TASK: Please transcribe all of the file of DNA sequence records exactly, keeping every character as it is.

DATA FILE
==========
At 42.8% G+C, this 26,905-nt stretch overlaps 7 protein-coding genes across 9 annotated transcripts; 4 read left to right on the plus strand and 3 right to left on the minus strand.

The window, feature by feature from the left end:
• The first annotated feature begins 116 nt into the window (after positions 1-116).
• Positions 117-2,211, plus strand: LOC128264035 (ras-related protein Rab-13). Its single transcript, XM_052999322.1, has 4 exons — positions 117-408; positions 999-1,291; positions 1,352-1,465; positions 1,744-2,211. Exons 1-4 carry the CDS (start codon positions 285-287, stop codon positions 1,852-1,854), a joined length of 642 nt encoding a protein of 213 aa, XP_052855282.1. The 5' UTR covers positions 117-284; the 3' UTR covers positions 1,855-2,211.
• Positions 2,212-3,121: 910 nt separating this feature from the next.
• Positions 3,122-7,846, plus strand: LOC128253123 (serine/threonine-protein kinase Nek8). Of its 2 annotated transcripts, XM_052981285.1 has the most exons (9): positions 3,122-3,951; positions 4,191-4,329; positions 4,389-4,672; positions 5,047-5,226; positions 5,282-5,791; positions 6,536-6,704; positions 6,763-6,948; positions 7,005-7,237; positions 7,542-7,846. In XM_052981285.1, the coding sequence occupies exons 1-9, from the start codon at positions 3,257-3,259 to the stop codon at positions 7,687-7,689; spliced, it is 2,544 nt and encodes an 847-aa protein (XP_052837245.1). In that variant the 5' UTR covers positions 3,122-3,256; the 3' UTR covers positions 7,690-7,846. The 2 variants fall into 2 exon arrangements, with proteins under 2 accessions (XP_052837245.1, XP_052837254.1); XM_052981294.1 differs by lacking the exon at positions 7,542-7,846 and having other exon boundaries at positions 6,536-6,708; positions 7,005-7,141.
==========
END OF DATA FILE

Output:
At 42.8% G+C, this 26,905-nt stretch overlaps 7 protein-coding genes across 9 annotated transcripts; 4 read left to right on the plus strand and 3 right to left on the minus strand.

The window, feature by feature from the left end:
• The first annotated feature begins 116 nt into the window (after positions 1-116).
• Positions 117-2,211, plus strand: LOC128264035 (ras-related protein Rab-13). Its single transcript, XM_052999322.1, has 4 exons — positions 117-408; positions 999-1,291; positions 1,352-1,465; positions 1,744-2,211. Exons 1-4 carry the CDS (start codon positions 285-287, stop codon positions 1,852-1,854), a joined length of 642 nt encoding a protein of 213 aa, XP_052855282.1. The 5' UTR covers positions 117-284; the 3' UTR covers positions 1,855-2,211.
• Positions 2,212-3,121: 910 nt separating this feature from the next.
• Positions 3,122-7,846, plus strand: LOC128253123 (serine/threonine-protein kinase Nek8). Of its 2 annotated transcripts, XM_052981285.1 has the most exons (9): positions 3,122-3,951; positions 4,191-4,329; positions 4,389-4,672; positions 5,047-5,226; positions 5,282-5,791; positions 6,536-6,704; positions 6,763-6,948; positions 7,005-7,237; positions 7,542-7,846. In XM_052981285.1, the coding sequence occupies exons 1-9, from the start codon at positions 3,257-3,259 to the stop codon at positions 7,687-7,689; spliced, it is 2,544 nt and encodes an 847-aa protein (XP_052837245.1). In that variant the 5' UTR covers positions 3,122-3,256; the 3' UTR covers positions 7,690-7,846. The 2 variants fall into 2 exon arrangements, with proteins under 2 accessions (XP_052837245.1, XP_052837254.1); XM_052981294.1 differs by lacking the exon at positions 7,542-7,846 and having other exon boundaries at positions 6,536-6,708; positions 7,005-7,141.